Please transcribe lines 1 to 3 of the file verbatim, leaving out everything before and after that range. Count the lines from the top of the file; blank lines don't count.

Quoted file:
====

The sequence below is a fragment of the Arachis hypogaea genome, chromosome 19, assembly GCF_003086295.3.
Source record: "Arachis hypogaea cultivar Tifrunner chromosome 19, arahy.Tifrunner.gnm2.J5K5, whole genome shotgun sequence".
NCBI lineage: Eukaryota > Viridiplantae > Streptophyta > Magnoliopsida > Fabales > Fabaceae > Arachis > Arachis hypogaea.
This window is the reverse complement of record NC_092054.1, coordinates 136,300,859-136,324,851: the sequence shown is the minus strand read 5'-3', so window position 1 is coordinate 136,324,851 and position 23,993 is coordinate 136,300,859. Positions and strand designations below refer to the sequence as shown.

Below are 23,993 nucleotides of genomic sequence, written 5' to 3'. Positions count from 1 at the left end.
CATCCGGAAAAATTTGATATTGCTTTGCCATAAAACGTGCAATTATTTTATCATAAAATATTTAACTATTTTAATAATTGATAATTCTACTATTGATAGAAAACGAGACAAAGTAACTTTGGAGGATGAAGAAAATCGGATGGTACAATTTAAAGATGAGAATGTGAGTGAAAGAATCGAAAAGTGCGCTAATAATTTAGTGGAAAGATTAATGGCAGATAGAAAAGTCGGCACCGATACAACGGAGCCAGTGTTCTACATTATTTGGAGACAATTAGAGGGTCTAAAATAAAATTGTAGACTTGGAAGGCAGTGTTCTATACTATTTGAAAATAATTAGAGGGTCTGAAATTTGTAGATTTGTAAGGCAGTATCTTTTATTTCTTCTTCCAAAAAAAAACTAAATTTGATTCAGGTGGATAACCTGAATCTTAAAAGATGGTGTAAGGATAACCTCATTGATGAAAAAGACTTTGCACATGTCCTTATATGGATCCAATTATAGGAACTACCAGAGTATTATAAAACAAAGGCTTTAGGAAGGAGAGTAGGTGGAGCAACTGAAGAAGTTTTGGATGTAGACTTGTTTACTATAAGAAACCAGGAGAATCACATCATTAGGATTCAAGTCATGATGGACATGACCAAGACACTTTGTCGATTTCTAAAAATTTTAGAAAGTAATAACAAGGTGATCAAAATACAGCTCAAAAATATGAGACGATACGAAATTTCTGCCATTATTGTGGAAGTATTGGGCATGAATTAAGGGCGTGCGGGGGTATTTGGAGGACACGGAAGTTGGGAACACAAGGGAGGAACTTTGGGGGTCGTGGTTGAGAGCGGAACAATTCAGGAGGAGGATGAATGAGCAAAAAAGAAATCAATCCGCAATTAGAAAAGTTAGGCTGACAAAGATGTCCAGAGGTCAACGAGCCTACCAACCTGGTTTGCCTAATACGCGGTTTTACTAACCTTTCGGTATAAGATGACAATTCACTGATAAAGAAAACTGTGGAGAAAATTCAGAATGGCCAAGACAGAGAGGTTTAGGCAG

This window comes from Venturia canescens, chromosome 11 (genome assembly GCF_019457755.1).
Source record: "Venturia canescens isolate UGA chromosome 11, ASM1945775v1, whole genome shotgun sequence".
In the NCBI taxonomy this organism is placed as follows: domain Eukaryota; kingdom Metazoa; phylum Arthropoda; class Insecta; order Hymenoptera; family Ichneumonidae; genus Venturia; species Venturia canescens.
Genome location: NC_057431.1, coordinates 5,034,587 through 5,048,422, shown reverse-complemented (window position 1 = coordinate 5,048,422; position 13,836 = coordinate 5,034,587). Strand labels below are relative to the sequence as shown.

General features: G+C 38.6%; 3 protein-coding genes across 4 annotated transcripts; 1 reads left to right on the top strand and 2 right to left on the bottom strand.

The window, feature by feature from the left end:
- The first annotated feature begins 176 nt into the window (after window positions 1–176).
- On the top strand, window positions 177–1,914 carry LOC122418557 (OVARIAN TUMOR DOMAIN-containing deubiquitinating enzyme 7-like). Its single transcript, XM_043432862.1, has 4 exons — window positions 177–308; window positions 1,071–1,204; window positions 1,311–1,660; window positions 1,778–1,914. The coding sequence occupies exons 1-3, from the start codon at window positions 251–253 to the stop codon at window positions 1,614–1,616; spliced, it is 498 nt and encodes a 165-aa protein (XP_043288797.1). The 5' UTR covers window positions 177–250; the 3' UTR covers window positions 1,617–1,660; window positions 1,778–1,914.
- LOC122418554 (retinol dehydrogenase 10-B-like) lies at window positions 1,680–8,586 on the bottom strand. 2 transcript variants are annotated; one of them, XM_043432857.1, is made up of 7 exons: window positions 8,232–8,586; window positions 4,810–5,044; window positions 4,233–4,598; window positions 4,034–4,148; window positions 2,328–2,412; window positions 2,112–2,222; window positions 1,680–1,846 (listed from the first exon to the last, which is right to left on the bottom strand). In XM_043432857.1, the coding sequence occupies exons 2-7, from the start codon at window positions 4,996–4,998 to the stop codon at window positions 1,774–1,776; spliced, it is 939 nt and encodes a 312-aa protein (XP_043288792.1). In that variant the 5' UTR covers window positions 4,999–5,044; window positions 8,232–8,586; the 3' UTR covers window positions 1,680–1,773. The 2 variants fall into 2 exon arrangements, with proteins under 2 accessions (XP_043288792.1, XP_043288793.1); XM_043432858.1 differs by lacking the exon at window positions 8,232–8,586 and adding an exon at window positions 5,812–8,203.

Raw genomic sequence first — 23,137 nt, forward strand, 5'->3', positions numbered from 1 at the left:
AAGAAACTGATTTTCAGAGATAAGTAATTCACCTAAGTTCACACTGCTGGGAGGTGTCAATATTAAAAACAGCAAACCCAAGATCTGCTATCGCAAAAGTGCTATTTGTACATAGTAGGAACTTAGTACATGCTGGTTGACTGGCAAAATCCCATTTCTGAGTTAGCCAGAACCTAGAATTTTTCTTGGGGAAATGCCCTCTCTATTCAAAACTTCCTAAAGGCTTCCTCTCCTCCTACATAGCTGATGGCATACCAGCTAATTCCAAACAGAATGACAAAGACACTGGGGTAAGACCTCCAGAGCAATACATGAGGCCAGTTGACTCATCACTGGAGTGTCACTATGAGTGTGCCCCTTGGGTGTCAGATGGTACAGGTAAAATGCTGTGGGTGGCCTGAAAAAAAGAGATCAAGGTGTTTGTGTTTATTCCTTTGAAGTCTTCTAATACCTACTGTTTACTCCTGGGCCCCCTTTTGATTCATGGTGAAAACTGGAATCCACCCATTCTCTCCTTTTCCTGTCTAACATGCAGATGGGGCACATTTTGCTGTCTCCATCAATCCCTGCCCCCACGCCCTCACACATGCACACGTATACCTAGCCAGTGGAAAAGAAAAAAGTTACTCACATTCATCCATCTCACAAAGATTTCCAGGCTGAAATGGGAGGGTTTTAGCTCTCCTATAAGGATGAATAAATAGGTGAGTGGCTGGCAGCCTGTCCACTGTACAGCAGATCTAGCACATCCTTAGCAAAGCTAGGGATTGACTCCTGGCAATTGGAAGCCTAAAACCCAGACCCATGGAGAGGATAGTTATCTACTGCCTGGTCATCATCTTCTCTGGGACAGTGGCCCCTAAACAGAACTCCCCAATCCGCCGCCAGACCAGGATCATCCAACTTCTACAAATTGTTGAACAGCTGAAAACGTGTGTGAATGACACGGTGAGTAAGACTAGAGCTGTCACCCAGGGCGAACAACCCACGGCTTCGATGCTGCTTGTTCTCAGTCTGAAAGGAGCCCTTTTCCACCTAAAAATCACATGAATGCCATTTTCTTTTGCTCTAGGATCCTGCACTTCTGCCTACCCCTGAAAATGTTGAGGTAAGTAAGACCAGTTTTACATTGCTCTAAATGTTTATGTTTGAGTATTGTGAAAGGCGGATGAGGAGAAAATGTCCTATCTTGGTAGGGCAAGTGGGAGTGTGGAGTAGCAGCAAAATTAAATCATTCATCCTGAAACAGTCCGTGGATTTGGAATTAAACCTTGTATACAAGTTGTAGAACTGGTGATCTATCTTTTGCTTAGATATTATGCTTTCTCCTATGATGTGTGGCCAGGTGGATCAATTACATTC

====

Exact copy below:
The sequence below is a fragment of the Arachis hypogaea genome, chromosome 19, assembly GCF_003086295.3.
Source record: "Arachis hypogaea cultivar Tifrunner chromosome 19, arahy.Tifrunner.gnm2.J5K5, whole genome shotgun sequence".
NCBI lineage: Eukaryota > Viridiplantae > Streptophyta > Magnoliopsida > Fabales > Fabaceae > Arachis > Arachis hypogaea.